The spaceships and aliens were great though. The Empire of Man is the successor to an older and more advanced human empire, now climbing back out of an interstellar dark ages of sorts. In hundreds of years of colonizing the stars, humans have never encountered an intelligent alien race, until they capture a slower-than-light space probe with a dead alien aboard. Naturally, they send a ship to investigate, and discover a densely populated star system inhabited by "Moties" (so-called by the humans because they live in a star system that appears as a "mote" before a red supergiant called Murcheson's Eye).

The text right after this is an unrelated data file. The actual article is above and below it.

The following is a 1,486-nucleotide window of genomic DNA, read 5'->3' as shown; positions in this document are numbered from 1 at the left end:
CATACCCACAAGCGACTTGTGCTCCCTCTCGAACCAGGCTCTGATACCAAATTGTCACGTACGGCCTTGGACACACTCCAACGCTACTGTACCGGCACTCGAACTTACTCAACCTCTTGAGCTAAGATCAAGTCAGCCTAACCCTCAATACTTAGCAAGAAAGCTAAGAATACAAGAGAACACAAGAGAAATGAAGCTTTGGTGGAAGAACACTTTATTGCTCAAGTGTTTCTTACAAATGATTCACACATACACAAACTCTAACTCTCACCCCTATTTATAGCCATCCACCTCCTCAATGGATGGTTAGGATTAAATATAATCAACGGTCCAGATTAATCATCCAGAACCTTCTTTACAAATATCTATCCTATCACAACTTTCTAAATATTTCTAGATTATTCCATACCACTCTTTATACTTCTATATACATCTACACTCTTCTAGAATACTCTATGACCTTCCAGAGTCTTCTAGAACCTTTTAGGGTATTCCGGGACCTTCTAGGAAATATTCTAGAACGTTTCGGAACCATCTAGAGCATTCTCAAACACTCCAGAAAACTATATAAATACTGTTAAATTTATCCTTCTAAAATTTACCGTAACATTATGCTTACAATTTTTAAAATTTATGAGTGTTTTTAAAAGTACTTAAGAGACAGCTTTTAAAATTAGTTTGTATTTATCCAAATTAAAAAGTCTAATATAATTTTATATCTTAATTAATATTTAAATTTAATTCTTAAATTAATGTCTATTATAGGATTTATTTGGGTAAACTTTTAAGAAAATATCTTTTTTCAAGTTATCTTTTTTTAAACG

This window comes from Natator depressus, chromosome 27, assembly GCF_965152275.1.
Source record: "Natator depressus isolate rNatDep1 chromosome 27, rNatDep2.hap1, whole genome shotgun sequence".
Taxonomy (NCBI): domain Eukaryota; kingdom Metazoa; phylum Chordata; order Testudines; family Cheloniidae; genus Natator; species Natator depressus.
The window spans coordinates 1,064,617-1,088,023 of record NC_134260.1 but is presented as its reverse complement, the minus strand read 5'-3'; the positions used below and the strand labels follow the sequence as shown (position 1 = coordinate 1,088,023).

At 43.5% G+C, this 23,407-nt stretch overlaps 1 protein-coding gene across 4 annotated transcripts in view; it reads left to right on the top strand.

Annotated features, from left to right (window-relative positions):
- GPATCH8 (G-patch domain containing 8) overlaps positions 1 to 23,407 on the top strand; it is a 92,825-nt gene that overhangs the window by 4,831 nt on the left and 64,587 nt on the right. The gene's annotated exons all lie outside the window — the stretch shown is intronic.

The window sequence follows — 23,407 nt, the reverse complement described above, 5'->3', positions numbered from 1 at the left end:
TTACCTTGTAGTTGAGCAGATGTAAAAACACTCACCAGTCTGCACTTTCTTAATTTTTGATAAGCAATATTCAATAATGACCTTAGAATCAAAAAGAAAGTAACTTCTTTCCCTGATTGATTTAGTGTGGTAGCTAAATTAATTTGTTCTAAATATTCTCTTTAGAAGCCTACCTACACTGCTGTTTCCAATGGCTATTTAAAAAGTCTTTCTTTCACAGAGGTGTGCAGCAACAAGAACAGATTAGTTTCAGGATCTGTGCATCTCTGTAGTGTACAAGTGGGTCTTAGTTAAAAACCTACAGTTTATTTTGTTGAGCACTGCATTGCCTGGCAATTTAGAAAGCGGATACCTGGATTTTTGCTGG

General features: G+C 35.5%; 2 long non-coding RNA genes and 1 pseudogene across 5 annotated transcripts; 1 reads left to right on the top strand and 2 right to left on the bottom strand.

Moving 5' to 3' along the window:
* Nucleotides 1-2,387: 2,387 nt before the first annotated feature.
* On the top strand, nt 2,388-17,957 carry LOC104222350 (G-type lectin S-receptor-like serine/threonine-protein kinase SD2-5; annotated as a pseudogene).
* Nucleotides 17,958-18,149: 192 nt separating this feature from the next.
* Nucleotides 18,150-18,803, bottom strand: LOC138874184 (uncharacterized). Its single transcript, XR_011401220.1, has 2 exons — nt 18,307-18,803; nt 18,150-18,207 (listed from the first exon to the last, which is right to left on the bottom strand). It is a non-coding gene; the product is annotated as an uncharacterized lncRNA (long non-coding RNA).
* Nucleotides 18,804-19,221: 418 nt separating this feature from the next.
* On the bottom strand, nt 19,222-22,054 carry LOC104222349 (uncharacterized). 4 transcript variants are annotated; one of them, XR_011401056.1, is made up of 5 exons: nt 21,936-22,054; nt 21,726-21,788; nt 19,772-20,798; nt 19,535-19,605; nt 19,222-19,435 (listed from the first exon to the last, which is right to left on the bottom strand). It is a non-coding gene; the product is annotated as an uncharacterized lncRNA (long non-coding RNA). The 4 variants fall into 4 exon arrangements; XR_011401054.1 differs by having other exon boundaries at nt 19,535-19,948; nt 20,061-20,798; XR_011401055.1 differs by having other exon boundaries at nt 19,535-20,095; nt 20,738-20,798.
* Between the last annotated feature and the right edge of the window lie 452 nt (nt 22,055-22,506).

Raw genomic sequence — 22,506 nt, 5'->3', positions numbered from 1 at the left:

The slow unveiling of Motie physiology, psychology, and society is interesting. They are believable but completely alien; everything about them, from their reproductive habits to their civilization, follows logically and creates a complex race that can't be summarized as simply as, say, the rabidly-xenocidal Kzinti, or most alien races in other science fiction novels. The Moties have a very complicated caste system, but individual Moties have very different personalities. I enjoyed the Motie parts of the book more than any other. Their big secret is revealed to the reader about halfway through, but suspense is maintained by the fact that the humans don't know about it until the very end, and then the question of what to do about it is quite a moral conundrum. Basically, the Moties pose an existential threat to the human race, not out of malice but due to uncontrollable biological drives which they themselves would like to be free of.